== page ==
In Search of Aluminum: China's Role in the Mekong Region
China has a huge thirst for natural resources and sources them from across the world. Despite a reduction in economic growth from a high of 13 percent in 2007 to 9 percent in 2008, the lowest rate since 2002, China continues to invest overseas to meet its growing need for natural resources. Cash rich China is currently taking advantage of the global financial crisis by becoming a major force driving new lending and investment. In 2008 China’s overseas mergers and acquisitions were worth US$52.1 billion, and in the first two months of 2009 Chinese companies invested US$16.3 billion abroad. These investments include those made by both Chinese corporations and the Chinese government, and in many cases include extractive industries for which costs were once prohibitive, but which are now making economic sense. Through these investments, China is playing an important role in providing readily available cash to pull mining companies out of debt around the world. In recent years, China has become the world’s largest user of almost all metals. In 2002 it became the world’s chief consumer of copper, and it is now one of the largest consumers of alumina, zinc and nickel. As a result, China is playing an increasingly important role in global metals markets by driving demand and boosting global commodity prices (although recently most of these prices have slumped due to the 2008/09 global financial crisis).
China’s economic relationship with the world also continues to undergo a rapid transformation. The 10th Five Year Plan for National Economic and Social Development (2001–05) set out a strategy for China to proactively make use of overseas natural resources, driven by its 2004 ‘Going Global’ (or ‘Going Out’) strategy. This strategy, which intends to meet the country’s growing demand for natural resources, both regionally and globally, aims to spur outward investment by subsidizing investment by Chinese companies in the acquisition of natural resources overseas.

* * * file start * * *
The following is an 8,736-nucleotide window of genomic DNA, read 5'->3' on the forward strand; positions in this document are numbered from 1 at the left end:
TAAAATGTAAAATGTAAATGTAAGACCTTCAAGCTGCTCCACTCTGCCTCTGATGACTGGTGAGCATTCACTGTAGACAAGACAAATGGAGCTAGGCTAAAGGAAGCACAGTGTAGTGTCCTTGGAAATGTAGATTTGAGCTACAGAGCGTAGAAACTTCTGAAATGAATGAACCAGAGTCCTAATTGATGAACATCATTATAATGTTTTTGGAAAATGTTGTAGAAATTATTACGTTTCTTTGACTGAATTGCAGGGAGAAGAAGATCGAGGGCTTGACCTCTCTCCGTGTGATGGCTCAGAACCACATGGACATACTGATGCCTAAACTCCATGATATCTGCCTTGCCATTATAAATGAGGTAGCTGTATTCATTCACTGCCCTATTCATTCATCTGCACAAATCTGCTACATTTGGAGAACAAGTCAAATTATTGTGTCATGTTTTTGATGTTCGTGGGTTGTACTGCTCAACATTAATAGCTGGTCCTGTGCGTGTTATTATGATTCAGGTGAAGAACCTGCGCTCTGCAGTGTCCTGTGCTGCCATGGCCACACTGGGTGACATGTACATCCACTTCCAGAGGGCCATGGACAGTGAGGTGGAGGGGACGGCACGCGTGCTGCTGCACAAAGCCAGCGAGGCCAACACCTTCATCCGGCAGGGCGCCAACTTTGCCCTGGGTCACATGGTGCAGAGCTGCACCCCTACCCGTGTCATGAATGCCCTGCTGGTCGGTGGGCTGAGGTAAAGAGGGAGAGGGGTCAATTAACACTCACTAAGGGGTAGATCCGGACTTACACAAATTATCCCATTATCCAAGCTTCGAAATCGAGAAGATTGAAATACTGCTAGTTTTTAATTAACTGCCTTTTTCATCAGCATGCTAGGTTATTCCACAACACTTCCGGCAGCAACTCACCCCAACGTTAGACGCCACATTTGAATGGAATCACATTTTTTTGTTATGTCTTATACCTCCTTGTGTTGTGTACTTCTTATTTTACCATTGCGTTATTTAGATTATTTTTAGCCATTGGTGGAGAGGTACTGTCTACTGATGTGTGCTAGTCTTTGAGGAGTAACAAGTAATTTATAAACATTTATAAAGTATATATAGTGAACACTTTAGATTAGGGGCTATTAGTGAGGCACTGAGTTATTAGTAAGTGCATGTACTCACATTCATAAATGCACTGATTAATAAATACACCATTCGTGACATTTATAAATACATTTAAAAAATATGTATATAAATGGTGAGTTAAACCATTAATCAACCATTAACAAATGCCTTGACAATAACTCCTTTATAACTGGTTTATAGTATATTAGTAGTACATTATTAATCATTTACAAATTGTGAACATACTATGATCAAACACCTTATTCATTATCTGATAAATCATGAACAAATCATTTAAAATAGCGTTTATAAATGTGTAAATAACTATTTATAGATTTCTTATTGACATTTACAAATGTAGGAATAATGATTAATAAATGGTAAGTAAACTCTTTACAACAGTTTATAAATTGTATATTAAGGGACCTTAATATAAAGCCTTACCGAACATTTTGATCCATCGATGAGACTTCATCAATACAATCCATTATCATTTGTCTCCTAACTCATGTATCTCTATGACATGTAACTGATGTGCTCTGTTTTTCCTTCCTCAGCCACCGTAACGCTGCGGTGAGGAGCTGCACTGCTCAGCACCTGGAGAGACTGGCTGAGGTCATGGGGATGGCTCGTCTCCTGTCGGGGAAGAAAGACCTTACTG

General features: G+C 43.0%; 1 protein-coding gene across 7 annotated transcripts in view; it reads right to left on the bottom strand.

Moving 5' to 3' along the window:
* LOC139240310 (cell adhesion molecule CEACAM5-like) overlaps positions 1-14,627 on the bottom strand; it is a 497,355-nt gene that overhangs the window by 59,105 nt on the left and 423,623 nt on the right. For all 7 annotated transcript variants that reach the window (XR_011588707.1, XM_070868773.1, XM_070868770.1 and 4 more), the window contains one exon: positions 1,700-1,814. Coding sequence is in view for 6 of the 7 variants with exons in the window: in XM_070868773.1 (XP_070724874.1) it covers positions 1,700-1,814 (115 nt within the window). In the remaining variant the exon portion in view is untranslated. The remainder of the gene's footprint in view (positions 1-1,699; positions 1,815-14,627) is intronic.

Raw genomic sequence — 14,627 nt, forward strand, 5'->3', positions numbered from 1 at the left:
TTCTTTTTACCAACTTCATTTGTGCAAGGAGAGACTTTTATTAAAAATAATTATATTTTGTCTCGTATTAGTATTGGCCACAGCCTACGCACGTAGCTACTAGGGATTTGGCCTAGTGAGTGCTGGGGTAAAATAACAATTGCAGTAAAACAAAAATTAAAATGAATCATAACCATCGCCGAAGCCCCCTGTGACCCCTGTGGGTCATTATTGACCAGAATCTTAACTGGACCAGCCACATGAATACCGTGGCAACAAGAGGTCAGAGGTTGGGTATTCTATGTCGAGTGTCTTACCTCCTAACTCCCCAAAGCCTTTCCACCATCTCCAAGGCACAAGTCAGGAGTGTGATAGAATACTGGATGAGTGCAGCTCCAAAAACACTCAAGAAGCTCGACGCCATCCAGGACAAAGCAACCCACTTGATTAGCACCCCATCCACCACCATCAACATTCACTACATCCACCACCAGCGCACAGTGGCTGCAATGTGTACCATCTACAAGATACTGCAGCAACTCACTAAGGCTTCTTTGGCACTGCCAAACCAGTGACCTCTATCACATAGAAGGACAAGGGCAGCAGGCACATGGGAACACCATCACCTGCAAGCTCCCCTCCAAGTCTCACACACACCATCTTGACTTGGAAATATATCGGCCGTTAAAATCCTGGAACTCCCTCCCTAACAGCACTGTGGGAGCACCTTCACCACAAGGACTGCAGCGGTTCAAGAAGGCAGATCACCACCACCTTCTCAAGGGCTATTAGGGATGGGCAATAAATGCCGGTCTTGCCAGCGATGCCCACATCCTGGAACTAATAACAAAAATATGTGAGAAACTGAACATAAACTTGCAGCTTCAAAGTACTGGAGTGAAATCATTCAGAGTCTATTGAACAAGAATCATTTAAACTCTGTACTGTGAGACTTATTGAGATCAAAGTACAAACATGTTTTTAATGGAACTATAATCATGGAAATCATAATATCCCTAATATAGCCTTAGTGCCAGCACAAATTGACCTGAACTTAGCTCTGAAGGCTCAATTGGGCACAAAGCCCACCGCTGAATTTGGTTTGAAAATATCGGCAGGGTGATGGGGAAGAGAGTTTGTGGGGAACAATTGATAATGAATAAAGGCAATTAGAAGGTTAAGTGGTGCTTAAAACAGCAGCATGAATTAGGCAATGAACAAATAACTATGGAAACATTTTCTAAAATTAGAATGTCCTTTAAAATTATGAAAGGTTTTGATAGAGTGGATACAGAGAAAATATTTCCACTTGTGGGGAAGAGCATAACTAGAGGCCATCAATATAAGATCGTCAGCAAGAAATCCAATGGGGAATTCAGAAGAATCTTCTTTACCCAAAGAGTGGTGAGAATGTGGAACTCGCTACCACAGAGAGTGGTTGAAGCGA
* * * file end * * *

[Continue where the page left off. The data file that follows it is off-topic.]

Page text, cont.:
China’s insufficient domestic mineral resources necessitate overseas investments
Chinese mining firms are strategically looking for opportunities abroad to invest in joint ventures, acquire mining projects and companies, and secure long-term contracts at set price levels. In order for China to maintain a steady supply of mineral and metals for its economy, strong growth in its foreign direct investment is necessary, given that its domestic exploration and expansion of existing mines has not been sufficient to balance depletion and maintain growth. The Chinese government has encouraged the formation of bigger economic corporations through the merger of domestic companies and the acquisition or buying of shares in foreign companies. In the early to late 1990s China began investing in various mining projects overseas, and by the 2000s that investment had increased significantly.
China continued on this path until late 2008, when the government issued a directive to mainland mining and mineral processing companies to freeze all overseas investments until they see a rally in global demand. This move was a response to a rapid deceleration in domestic demand, and the government saw a need to shift the focus to investing in resources domestically. This came at a time when many companies were buying or planning to buy overseas mining assets at top of the market prices. In early 2009, with its longer term need for resource imports barely diminishing, China had once again resumed negotiations for investments in international companies such as Rio Tinto1 and OZ Minerals.
Bauxite, the source of aluminium
Bauxite, the chief material used in the production of aluminum, is one of the economically most important minerals. According to the U.S. Geological Survey, global bauxite reserves are estimated at about 55–75 billion tons (pure ore), of which South America contains 33 percent, Africa 27 percent, Asia 17 percent, Oceania 13 percent and other areas 10 percent. With the current speed of exploitation, it is expected that bauxite reserves can meet the needs of the aluminum industry for the next 170 years. At present, there are 24 countries exploiting bauxite both locally and in other countries around the world, of which the 12 most productive countries produce 97 percent of total bauxite production. China’s alumina2 output reached 19.46 million tons in 2007, accounting for one fourth of the world’s total output; electrolytic aluminum output was 12.56 million tons, 32.8 percent of the world’s total; and processed aluminum products were 11.76 million tons. China consumed 26.12 million tons of alumina in 2007, accounting for 35 percent of total world consumption; and 12.1 million tons of electrolytic alumina, 32 percent of the world’s total.